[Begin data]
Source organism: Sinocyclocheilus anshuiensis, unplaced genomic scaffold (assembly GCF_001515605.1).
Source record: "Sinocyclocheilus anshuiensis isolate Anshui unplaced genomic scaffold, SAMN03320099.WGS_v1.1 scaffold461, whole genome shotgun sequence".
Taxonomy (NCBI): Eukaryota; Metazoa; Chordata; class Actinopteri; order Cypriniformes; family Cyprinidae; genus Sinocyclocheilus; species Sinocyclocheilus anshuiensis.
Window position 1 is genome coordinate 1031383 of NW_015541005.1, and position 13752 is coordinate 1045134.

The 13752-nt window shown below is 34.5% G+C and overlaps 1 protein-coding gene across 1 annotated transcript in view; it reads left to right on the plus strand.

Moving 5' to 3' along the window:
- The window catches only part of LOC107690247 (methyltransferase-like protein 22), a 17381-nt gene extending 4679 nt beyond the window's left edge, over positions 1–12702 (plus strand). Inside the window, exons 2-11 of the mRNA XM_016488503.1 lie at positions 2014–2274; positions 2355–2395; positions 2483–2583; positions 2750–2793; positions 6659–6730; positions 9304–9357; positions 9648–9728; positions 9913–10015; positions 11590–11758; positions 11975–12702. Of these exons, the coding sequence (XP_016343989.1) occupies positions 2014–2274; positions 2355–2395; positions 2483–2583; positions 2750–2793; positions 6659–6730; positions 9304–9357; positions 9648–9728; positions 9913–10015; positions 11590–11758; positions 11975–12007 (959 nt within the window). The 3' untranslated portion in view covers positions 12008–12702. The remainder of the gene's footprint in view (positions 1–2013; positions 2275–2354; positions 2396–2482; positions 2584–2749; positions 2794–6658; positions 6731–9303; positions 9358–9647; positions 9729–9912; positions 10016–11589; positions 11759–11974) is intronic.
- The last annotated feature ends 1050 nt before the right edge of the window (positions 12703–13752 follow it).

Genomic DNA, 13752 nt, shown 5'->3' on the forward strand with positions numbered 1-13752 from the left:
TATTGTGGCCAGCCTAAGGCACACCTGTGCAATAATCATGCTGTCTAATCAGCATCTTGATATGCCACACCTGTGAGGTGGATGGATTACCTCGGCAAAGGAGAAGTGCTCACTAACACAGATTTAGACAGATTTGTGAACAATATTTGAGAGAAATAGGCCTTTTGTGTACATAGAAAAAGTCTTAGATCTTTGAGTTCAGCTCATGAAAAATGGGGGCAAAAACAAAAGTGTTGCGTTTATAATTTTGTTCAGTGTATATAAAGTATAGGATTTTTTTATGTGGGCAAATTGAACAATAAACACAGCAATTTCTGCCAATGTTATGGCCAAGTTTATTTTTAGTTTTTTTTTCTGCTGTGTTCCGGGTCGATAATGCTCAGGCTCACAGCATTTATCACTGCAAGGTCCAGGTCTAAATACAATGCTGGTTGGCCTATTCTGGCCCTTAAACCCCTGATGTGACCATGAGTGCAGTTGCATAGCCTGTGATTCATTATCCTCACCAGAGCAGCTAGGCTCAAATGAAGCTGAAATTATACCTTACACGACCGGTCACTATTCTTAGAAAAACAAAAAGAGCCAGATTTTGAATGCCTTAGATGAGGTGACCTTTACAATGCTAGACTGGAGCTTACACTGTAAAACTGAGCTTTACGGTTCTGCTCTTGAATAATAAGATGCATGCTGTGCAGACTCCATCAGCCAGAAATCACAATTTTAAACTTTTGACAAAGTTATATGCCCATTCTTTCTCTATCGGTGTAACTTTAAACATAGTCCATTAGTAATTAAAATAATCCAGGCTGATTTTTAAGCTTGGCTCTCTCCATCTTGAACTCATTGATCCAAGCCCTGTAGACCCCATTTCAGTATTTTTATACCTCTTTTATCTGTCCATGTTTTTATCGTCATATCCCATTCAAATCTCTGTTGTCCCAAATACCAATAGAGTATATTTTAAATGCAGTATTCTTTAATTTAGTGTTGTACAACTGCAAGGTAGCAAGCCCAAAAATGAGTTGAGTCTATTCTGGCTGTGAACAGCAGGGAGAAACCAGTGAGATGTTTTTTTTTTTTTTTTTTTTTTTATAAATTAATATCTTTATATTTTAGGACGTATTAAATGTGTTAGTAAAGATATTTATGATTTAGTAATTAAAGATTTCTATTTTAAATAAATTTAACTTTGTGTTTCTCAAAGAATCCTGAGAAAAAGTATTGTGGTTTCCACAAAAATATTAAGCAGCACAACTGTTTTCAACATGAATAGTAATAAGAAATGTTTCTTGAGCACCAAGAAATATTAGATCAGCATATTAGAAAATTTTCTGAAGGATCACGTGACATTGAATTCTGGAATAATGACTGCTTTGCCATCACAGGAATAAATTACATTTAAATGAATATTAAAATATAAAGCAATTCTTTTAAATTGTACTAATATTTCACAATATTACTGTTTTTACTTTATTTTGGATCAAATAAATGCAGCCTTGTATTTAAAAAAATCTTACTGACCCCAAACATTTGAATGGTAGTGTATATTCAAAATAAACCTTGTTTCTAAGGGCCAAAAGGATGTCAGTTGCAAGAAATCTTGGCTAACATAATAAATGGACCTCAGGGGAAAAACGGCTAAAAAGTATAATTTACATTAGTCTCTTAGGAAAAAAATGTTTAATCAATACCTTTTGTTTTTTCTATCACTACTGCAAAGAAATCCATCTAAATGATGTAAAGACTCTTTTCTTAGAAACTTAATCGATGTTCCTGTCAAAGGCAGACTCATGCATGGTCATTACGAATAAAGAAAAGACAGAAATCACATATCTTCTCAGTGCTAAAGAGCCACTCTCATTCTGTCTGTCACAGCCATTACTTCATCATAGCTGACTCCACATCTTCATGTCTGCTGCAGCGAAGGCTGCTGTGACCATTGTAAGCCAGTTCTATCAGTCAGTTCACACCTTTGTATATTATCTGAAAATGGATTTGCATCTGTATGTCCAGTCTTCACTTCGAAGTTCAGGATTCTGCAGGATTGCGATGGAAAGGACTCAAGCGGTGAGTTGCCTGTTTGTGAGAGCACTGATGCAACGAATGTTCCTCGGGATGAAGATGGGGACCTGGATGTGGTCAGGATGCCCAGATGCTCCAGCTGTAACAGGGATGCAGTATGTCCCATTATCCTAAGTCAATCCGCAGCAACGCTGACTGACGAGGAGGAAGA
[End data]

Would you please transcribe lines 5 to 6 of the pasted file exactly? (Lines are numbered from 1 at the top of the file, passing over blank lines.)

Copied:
The 13752-nt window shown below is 34.5% G+C and overlaps 1 protein-coding gene across 1 annotated transcript in view; it reads left to right on the plus strand.

Moving 5' to 3' along the window: